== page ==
Unlike other countries, Japan has one major employers’ association which basically covers all the country’s private enterprises under its umbrella. The Japan Federation of Employers’ Associations (Nikkeiren) is the body which represents and coordinates the body dealings with labour and social issues in the state. All the employers’ associations are coordinated within this body and aims to increase cooperation between the associations. Nikkeiren is composed of 47 prefectural and 54 industrial associations and in totality covers around 30,000 corporations.
Even though the body does not negotiate on the part of its members, it does take interest in the negotiation process (International Labour Organization, 1994). The role of the state in employment relations Unlike many western countries, the state actively participates in the employment relations and dictates the actions of the organizations and companies in formulating employee relationships and the level of benefits and services to be provided to the employees of an organization.
The state keeps a role similar to a guardian as well as a supervising body for the employee relations to be maintained by an organization and the various employers’ associations and trade unions. Due to the turbulent past, the government does not leave the bodies with a free reign and supervises their actions and observes their policies vigilantly. It comes as no surprise then that the state plays a more involved role in Japanese employment relations as compared to that of the role played by Western countries such as USA and UK.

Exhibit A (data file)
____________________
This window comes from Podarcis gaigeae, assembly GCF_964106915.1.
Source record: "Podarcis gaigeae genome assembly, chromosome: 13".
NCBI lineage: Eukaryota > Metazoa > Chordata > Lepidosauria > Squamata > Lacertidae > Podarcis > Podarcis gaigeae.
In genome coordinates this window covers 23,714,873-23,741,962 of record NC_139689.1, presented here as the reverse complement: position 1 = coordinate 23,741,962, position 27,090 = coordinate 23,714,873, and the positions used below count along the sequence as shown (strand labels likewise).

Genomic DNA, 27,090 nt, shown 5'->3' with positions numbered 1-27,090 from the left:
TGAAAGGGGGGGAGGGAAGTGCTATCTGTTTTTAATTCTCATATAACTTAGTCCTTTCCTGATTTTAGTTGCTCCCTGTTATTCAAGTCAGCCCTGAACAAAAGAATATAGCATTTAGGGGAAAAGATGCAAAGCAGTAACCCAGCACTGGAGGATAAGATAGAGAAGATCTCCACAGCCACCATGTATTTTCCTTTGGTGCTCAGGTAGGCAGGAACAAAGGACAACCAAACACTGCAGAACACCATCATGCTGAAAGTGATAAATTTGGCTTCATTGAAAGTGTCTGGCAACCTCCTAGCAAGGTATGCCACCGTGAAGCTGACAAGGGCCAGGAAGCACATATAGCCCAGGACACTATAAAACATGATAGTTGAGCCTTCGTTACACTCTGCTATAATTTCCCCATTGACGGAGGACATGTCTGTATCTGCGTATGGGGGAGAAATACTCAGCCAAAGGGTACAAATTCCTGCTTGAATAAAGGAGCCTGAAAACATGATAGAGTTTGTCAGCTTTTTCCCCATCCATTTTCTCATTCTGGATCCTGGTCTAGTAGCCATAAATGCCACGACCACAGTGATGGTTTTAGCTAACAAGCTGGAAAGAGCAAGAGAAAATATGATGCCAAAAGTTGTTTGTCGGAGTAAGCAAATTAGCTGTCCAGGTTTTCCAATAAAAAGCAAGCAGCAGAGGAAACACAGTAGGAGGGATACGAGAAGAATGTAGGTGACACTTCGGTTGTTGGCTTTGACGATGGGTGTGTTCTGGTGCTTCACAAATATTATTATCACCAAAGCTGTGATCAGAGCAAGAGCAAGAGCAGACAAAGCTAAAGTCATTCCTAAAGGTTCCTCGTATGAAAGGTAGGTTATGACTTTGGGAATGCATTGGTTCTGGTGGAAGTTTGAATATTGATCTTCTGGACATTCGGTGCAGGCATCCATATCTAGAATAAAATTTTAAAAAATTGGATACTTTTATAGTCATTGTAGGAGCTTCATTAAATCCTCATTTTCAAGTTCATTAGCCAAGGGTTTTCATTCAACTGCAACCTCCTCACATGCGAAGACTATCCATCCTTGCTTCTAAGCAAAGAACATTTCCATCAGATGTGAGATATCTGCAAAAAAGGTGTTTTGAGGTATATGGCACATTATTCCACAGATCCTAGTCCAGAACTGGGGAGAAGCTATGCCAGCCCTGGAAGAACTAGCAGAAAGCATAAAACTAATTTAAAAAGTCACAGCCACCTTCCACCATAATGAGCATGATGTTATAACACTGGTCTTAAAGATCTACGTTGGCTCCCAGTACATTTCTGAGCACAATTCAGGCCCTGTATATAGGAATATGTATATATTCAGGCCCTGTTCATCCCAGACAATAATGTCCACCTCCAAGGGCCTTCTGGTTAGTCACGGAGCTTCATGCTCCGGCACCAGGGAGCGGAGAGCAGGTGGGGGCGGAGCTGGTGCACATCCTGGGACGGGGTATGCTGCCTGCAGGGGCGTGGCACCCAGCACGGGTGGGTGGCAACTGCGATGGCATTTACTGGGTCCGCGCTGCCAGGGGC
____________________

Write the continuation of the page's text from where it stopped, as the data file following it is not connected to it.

Collective Bargaining Collective bargaining has been researched frequently for the context of Japanese businesses. Empirical studies have been conducted in this regard to see the correlation of the collective bargaining technique as a tool for unions with which to deal with labor demands. The evidence proves that there are important implications in the Japanese context regarding the collective bargaining as a tool for negotiations between labor elements and the organizations (Fuess, 2001).
Collective bargaining in Japan is practiced at the enterprise level and union level rather than at the national level. Since the state simply plays a decisive role and allows the lower levels to conduct their own processes, enterprise level bargaining and shop floor mechanisms enables the unions and parties to conduct their processes in the most feasible manner (Silva, 1996). Joint consultation systems are practiced in Japan in this regard to facilitate the collective bargaining aspect and to decrease conflicts which may arise within the collective bargaining procedure.
This system has proved effective given the country’s culture and organizational structures (Silva, 1996). Employee Participation and Involvement The employees participate on an enterprise level and hence the unions and associations basically constitute a organization specific movement. The enterprises create their own policies and then commonalities are identified which can then be implemented on a wider scale across the national board to maintain some consistency and ensure no injustice is done in certain localities.